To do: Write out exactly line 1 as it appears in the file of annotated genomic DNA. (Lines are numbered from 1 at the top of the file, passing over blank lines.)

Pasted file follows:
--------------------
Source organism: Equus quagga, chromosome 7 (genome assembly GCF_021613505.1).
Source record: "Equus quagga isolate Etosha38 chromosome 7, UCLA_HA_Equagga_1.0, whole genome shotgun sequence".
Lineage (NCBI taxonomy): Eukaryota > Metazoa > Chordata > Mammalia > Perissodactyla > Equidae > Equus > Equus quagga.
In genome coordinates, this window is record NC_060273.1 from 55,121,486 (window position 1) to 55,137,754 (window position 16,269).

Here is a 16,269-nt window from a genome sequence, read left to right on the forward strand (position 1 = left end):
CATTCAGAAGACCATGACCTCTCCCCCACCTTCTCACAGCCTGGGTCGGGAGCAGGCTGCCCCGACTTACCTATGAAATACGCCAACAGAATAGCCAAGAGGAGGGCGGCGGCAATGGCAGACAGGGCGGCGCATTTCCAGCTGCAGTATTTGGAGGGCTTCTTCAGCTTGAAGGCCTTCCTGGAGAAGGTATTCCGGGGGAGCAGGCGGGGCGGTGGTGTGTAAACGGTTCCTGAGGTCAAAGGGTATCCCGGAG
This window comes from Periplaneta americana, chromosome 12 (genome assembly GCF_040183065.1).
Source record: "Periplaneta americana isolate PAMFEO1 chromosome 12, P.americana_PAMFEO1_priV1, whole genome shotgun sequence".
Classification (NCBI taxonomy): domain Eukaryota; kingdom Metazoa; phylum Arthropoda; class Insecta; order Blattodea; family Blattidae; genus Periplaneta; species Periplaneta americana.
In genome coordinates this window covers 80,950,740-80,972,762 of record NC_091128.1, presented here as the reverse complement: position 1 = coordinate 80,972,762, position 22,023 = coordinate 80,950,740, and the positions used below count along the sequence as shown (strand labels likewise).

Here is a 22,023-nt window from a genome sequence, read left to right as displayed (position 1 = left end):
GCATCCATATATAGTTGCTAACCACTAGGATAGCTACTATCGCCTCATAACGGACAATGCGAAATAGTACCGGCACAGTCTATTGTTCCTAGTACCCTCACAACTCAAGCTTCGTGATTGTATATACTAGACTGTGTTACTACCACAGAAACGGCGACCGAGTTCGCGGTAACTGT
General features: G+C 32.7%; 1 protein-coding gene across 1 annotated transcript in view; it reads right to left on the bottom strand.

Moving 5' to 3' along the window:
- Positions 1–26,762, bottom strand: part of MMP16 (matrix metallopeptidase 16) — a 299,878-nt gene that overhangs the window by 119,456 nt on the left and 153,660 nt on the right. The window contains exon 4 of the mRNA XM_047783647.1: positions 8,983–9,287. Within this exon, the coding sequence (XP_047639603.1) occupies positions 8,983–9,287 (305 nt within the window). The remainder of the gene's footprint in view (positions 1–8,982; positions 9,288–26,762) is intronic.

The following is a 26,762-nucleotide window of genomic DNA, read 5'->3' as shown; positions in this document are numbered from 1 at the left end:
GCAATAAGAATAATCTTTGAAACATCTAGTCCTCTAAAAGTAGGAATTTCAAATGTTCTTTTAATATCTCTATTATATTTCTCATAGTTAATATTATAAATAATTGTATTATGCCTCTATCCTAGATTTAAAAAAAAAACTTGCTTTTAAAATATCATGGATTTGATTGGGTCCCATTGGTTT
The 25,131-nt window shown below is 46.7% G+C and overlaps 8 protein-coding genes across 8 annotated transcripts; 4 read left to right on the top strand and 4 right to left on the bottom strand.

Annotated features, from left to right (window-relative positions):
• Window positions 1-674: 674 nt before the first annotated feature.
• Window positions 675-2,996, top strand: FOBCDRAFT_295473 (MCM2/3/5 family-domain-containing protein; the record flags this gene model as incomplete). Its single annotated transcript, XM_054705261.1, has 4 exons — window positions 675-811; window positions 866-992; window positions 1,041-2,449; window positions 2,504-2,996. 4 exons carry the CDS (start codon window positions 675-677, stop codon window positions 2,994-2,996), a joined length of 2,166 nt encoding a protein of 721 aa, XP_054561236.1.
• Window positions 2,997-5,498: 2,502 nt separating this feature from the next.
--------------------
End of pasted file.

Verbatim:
Source organism: Equus quagga, chromosome 7 (genome assembly GCF_021613505.1).